View All Blogs

TCOM: Four Growth Drivers Of Engineering Services

In the last quarter (Q2 CY2023), results for Indian engineering service providers were impressive. Most of them experienced double-digit growth.  (Read here)

What is driving engineering services growth in this otherwise tough macro environment?

There are four major growth drivers for engineering services in this current environment: TCOM (Tailwind, Cost Take Out Deals, Offshoring, and M&A)

Tailwind: The two biggest tailwinds in engineering services are automotive and aerospace engineering

  • Automotive is the biggest tailwind in engineering services. Auto enterprises are awarding large deals to engineering service providers, and the pace of large deals has increased in the last couple of years.  (Read here)
  • Aerospace is another significant tailwind. During the COVID pandemic, it was the most affected sector within engineering services. The decline in commercial travel adversely impacted airlines, aerospace OEMs/suppliers, and their product and engineering strategies. However, aerospace engineering has since made a robust recovery. (Read here)

Cost Take Out Deals: Enterprises are looking to reduce costs of their engineering operations. Recent examples of large cost-take out deals are across industries including Media, ISV, Hi-tech, Healthcare, BFSI, Edtech, etc. (Read here) Different deal archetypes including captive buyout, variable cost structure, vendor consolidation, product carveout, product sustenance, enterprise solution monetization, professional services carveout, etc. One good example of a large deal with many deal archetypes is Infosys – Liberty Global deal. (Read here).

Offshoring: Many enterprises are willing to  offshore more engineering services to India compared to othe locations. Engineering is core work for enterprises, and there are a lot of assumptions that it can’t be outsourced, and even if outsourced, it can’t be offshored at scale. That’s the reason European service providers have a larger share because of onshore presence. But this pandemic forced enterprises to relook at these assumptions. Most work is being done virtually, so location constraint is not as big as was once believed. This is driving enterprises to rethink their engineering operating model, and there is no better place than India, which can provide engineering talent at scale and at the right price points. Offshoring has been increasing and it is evident from thatact the most global and regional engineering service providers had negative QoQ growth last quarter where as most Indian engineering service providers have positive QoQ growth.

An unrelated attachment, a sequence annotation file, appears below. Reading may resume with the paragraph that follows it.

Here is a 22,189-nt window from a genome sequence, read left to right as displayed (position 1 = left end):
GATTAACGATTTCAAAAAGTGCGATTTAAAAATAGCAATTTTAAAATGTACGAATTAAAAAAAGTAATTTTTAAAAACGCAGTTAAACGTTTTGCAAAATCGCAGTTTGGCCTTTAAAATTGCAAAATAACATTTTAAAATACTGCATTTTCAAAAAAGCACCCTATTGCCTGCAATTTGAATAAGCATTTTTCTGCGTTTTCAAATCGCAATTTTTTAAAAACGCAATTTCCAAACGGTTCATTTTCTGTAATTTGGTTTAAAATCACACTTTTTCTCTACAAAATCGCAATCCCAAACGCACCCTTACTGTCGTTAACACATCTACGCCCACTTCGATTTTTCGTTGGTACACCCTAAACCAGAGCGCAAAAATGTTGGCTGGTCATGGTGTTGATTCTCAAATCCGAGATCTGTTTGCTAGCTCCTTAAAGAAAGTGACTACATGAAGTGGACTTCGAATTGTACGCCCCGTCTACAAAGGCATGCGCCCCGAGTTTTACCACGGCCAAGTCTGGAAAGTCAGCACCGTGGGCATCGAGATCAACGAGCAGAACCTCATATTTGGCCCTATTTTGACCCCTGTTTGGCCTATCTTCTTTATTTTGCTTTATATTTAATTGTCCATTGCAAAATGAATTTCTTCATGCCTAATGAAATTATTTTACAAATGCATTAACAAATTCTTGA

M&A: Indian engineering service providers are becoming more assertive and ambitious in their inorganic growth strategies. They are acquiring other engineering services companies to broaden their capabilities and reach. This augmentation through acquisition focuses on three main areas: industry, services, and geography. (Read here)

More details in the NASSCOM Analyst Chat on Engineering Trends and Growth Drivers

NASSCOM Analyst Chat With Pareekh Jain On Engineering Services Results

Bottomline: There's much discussion about whether engineering services have reached an inflection point, and if the pandemic has acted as an accelerator for engineering service outsourcing, similar to how the 2008 Global Financial Crisis boosted IT outsourcing. The results from the last quarter are promising. If engineering service providers continue to harness TCOM growth drivers, we can anticipate strong double-digit growth in the upcoming quarters.

Pareekh Jain

Add comment

The mission of EIIR Trend is to help EIIR buyers in their journey with data, information, and knowledge.

Email Newsletter

Subscribe to receive inspiration, news, and ideas in your inbox.

Gridlove Pareekh Jain Founder of Pareekh Consulting & EIIRTrends